Belong, Common Era

Lee Smith

By Lee Smith

on 01.05.11 in Reviews

While New Orleans electronic duo Belong's first album was similar in style to the majestic, entropic dark ambience of Tim Hecker and Fennesz, this follow up sees them focusing on a more structured, rhythmic style of hazy hypno-pop.

Focusing on a structured, rhythmic style of hazy hypno-pop

From the get go, Common Era makes clear its debt to the usual giants of shoegaze, as walls of distorted guitars and floating vocals surge atop motorik bass and muffled drums in classic My Bloody Valentine fashion. The echoing fuzz continues on "Never Came Close," a kind of ghostly echo of early Depeche Mode at their least pessimistic, and is strung out across "A Walk," where barely-there lyrics and minimalist percussion are wrapped in endless layers of lushness.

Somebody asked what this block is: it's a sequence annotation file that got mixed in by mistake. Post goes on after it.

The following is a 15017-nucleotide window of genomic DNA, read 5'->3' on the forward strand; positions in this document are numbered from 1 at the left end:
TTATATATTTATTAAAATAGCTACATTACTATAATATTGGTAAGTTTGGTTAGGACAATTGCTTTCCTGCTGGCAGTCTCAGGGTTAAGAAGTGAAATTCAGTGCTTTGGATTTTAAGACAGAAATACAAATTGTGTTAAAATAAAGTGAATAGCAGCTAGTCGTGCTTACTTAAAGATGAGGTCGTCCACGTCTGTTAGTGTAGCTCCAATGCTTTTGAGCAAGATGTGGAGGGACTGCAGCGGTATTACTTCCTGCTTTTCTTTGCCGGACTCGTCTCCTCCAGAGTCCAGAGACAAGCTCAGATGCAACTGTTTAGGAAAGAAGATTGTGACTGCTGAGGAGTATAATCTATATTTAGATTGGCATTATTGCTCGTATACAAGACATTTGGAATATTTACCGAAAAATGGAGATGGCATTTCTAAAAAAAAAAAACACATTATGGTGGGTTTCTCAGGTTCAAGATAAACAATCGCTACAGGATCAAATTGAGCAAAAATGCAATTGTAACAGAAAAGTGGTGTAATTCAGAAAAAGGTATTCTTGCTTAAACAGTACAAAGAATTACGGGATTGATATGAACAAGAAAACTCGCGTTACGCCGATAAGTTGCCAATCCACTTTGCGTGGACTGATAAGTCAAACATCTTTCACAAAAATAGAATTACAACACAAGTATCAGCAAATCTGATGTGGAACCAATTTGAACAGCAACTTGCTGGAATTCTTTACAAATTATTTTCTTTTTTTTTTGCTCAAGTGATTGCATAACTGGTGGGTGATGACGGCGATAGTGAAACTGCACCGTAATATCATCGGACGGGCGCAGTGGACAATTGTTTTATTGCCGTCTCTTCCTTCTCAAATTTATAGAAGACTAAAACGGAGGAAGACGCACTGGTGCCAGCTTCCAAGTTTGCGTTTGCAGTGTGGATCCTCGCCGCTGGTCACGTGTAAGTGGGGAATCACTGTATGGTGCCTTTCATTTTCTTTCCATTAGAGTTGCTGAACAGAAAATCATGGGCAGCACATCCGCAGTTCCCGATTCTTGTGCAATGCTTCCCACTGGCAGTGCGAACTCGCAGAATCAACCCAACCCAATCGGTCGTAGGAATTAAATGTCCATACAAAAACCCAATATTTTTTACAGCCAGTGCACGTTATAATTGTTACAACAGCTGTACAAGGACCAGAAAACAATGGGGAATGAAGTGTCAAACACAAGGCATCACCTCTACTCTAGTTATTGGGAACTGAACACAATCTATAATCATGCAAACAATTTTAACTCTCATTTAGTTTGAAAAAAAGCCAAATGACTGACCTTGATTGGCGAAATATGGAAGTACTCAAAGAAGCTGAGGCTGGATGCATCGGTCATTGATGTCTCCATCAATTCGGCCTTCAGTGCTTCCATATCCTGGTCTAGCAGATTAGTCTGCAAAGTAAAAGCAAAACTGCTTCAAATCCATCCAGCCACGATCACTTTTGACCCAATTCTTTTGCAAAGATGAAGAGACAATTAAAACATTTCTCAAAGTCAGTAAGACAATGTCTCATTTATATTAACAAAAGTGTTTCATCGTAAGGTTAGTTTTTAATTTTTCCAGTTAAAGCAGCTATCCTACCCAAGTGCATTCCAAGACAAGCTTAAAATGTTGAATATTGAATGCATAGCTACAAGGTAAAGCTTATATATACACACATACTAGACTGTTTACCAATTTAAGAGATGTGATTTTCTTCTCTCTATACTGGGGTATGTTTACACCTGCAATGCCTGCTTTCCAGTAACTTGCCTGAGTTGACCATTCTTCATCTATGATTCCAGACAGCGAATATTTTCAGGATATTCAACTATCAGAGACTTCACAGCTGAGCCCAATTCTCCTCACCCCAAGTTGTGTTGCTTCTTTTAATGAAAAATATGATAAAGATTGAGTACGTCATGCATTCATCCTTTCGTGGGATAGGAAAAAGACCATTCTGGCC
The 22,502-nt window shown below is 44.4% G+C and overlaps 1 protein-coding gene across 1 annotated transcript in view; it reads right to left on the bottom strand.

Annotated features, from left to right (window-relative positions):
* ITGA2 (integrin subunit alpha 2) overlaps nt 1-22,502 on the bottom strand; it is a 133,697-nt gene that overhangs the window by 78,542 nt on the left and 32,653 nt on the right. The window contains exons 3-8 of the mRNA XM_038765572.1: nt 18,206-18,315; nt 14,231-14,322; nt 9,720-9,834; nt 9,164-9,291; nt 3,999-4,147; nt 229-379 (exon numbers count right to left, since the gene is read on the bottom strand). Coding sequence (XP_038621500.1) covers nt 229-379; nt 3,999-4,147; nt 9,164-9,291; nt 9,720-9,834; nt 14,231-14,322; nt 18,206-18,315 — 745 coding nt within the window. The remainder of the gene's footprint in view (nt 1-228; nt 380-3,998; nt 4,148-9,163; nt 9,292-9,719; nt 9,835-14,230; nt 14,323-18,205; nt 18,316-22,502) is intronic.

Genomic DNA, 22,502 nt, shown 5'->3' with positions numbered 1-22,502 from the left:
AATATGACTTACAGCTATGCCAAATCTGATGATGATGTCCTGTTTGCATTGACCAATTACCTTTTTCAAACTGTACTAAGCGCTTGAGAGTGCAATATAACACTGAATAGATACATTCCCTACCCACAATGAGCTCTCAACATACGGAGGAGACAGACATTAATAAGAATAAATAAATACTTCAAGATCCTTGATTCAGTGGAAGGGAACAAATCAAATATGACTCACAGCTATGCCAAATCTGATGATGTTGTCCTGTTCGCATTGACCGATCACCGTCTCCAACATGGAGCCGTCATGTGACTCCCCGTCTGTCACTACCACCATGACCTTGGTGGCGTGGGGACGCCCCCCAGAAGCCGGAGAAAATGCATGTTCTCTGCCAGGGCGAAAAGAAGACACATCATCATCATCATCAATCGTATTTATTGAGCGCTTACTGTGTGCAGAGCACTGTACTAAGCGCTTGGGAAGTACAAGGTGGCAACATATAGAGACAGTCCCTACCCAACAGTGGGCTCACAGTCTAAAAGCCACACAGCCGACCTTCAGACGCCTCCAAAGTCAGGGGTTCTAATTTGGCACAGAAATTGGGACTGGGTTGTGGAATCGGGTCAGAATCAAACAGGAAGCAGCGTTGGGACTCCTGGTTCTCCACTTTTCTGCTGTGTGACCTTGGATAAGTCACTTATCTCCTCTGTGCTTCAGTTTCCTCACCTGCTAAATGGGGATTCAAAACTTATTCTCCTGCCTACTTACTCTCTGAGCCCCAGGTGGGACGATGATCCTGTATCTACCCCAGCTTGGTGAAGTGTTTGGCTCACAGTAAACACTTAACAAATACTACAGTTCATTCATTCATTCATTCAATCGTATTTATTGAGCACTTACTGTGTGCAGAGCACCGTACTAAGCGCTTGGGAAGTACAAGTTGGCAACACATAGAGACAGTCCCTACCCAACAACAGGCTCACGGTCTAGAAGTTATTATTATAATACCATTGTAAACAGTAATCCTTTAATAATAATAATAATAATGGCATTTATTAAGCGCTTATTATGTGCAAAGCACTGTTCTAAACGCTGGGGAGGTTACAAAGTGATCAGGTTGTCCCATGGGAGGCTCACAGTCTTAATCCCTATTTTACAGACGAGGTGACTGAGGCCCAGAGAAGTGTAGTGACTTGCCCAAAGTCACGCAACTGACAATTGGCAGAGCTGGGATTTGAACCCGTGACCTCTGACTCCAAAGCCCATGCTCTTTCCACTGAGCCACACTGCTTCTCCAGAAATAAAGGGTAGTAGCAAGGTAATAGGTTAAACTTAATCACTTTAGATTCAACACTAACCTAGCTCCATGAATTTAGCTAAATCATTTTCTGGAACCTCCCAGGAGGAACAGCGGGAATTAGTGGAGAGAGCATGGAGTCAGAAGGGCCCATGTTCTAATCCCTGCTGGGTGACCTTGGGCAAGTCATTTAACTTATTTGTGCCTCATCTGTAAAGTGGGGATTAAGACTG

As close friends and occasional collaborators with fellow New Orleans nu-gazers Telefon Tel Aviv, it's unsurprising that "Perfect Life" is a kind of smudged sister cut to TTA's emotronic pop anthem, "Helen of Troy." But where that band glistens and polishes each sonic surface until it sparkles, Belong goes the other way, swamping a simple clutch of ingredients in primordial fog. Indeed, on tracks like "Different Heart" and "Common Era," the static almost becomes the point, as the original songs spiral further and further away amid the abyssal clouds of thick reverb. Densely rendered but ethereally light, Common Era glimmers like a burnt out star, slowly echoing through space, and leaving just the barest trace of afterglow in the cold night sky.